Desert dwellers crave wine.
Rose Baker and her husband, Buster, suspected as much when they envisioned a wine bar in Yucca Valley.
The venue is no slick wine-country rip-off.
Rose and Buster’s Wine Tasting Room sports an eclectic vibe the couple calls “cowboy feng shui”—with Buddhas, cactus, dream catchers, Ganesha banners, mandalas, the headdresses of Southwestern tribes, craft beers, guitars and, of course, Northern California wines. Wines like Peterson Winery’s Mendo Blendo from Redwood Valley, Hop Kiln pinot noir from Healdsburg, and Rose and Buster’s own private-label wines, from cab to chardonnay, bottled at Vista Verde Winery north of Paso Robles.
The couple carries Tulip Hill’s sauvignon blanc, a summertime hit obtained from the winery’s Rancho Mirage tasting room. They’ve exhausted their supply, though, and can’t get more, so they eagerly await the next batch.
“I’m bummed out about that,” Buster says. “I hope they’re making more. I have enough reds to choke a horse.”
Travelers can’t miss the new “Wine Tasting” sign along the Twenty Nine Palms Highway through Yucca Valley. Before the Bakers came along, a Yucca Valley wine aficionado’s choices were limited to mass-produced grocery store wine—with its six-bottle discount and bland selection—or a drive to the nearest wine bars in Palm Springs. Tulip Hill Winery’s tasting room in Rancho Mirage is a 45-minute drive, and Temecula wineries are twice that.
The Bakers wanted to bring a big gulp of Northern California to Yucca Valley. Buster lived in Santa Rosa 18 years ago, when he moved west from Ohio. His friends worked for wineries and turned him on to old vine zinfandels. Love at first sip.
“On my days off, heck, I’d just get in the car, drive out to Kenwood and make about five stops before it was time to turn back,” Buster says, reminiscing. “The next weekend, I’d head to the Dry Creek area. In those days, that’s when Sonoma was famous for free wine-tasting. And only Napa charged.
“Now everybody’s charging.”
Sigh. Everybody’s charging.
It’s 91 degrees on a sunny Friday afternoon. Buster’s alone in the tasting room, but traffic is light. Hot afternoons, he says, make sangria a popular choice. Buster mixes his from Sangria Igardi, one of the only reds on offer not obtained from California. (The other is an Italian chianti.)
Buster adds fruit—and a splash of orange muscat. Chillicious.
“Believe me, on a hot day, people come in, and they like it a lot,” Buster says.
The bar offers a flexible flight of any four wines for $15—chosen from around 30 wines available. The fee includes a souvenir glass with the Rose and Buster’s logo.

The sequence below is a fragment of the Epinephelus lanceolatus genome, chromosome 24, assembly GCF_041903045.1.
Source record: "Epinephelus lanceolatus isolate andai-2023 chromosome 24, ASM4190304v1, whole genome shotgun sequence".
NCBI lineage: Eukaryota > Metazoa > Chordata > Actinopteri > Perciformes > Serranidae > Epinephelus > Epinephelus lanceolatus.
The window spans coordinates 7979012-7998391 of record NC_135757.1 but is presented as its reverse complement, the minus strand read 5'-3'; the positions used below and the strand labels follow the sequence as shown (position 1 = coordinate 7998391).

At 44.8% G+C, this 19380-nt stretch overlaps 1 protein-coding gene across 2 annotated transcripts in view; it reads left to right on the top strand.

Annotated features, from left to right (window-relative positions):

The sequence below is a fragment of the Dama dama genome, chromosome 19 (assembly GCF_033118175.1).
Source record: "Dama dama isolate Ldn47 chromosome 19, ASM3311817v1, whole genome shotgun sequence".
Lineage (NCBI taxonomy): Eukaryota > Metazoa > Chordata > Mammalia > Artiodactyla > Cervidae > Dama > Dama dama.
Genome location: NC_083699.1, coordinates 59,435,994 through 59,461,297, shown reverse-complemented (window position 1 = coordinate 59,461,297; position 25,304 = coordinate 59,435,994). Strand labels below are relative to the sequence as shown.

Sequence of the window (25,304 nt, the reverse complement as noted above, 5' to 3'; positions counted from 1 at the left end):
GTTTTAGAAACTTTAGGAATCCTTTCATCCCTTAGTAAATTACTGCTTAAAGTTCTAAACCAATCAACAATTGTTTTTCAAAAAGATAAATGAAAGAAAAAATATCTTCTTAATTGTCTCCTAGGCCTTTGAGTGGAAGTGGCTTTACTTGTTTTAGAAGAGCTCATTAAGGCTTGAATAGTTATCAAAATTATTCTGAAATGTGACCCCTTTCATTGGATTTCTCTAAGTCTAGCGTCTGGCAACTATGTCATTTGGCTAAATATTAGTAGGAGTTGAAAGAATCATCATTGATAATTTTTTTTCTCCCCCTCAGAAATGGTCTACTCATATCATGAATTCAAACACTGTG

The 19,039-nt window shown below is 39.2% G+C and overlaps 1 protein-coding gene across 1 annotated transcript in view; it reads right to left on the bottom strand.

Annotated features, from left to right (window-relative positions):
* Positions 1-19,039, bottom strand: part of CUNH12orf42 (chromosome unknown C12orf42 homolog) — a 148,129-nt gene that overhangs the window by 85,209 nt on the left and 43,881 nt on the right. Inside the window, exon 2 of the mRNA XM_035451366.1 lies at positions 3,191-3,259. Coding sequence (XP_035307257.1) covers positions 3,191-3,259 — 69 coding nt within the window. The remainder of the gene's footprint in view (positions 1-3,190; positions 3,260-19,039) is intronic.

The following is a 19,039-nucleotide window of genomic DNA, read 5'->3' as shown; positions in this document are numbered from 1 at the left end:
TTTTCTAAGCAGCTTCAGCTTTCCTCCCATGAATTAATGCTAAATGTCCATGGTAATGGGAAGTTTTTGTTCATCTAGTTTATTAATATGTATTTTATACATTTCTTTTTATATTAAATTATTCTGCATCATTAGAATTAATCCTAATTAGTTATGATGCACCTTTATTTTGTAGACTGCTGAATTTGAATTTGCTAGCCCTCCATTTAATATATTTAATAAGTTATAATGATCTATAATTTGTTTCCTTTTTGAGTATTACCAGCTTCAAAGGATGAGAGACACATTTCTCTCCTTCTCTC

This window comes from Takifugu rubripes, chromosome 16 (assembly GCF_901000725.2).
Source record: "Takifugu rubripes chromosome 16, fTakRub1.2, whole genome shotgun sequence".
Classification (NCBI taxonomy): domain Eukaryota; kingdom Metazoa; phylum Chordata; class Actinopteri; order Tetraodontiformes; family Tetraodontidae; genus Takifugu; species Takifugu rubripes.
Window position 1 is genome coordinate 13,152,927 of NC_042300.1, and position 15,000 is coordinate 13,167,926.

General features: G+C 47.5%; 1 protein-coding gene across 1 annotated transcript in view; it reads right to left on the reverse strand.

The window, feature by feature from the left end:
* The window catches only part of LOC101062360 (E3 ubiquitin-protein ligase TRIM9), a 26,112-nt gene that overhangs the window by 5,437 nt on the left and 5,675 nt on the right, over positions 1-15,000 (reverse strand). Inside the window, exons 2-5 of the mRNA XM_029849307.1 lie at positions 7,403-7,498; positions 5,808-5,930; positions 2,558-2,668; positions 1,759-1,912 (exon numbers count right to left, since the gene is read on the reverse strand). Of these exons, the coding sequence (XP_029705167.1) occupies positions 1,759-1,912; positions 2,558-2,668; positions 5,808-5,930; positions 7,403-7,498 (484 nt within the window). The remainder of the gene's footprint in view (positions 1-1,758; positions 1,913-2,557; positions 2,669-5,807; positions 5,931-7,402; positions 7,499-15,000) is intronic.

“And we give pretty nice pours, especially if my wife is pouring! She gets talking to people and gives away the store.”
Rose is from Guatemala. Buster describes her as a minimalist. All the assorted bric-à-brac on the walls? That’s his.
“She is the yin to my yang,” Buster says.
The couple enjoys meeting folks from around the world who come in for wine. A trio from South Africa came through not long ago. They’d read about Rose and Buster’s on Trip Advisor. Buster didn’t even know a review of Rose and Buster’s existed on Trip Advisor. He’s busy juggling a lively Facebook page, Yelp reviews and live streaming of music events at UStream.
Social media makes me thirsty.
What wine would Buster want if he were stranded on a deserted island—and could only have, you know, one last bottle?
He names Manzanita Creek Winery’s Cloud Buster zinfandel from the Russian River Valley. It’s near Healdsburg. Mmm. Old vine zin paradise.
He looks at the bottle he’s holding.
How did Buster Baker’s life journey bring him to the desert? A cable-advertising pro in Sonoma County, Buster jumped at a better job in Los Angeles. That’s where he met Rose, and “it was love at first sight,” he says. The two married in 2008, went camping at Joshua Tree National Park to get outta the city, and ended up buying a house in Desert Hot Springs.
While scoping out kitsch at local antique shops, the two met their eventual landlord, who owns a consignment shop in Yucca Valley. He had some space opening up.
“Something this desert needs is wine, a wine bar,” Buster recalls thinking. “I’d been spoiled living up there in wine country.”
The wine bar opened around Thanksgiving 2013. During the slow summer months, it’s only open on weekends. For the first year, because of its liquor license, the venue closes at 9 p.m. This means live music starts crazy early at Rose and Buster’s.
Buster doesn’t mind for now, since it means getting home at a reasonable hour.
“I’m an old dude.”
If pressed, Buster describes his own appearance as similar to that of a famed 1970s recording artist.
“I’m reminiscent of Leon Russell, (with) the long straight hair, mustache and beard,” he says.
Buster worked in the music industry while living in Ohio. He sang in a band; emcee’d at the Cleveland Agora, a renowned music venue; and worked as a stringer for Entertainment Tonight, producing segments on the Jamaican World Music Festival and the first-ever Rock in Rio event. He’s met musical legends from Kiss to the Talking Heads, and has the photos to prove it. For a gift, Rose ordered him a coffee mug that displays a 1971 shot of John and Yoko from a meeting in London.
A guy walked into the bar recently and saw Buster drinking out of the mug.
“Is that … ?”
“Yeah, and do you know who that is with him?”
“Is that … you?”
Relating the story, Buster laughs. “I was a lot younger then. My hair was a lot darker.”
Buster’s the kind of guy who can narrate life adventures all day long—aka an engaging bartender.
“If someone wants to come in and talk about how I met John Lennon, come on in,” Buster says. “I’ll pour you a glass of wine and I’ll tell you a story.”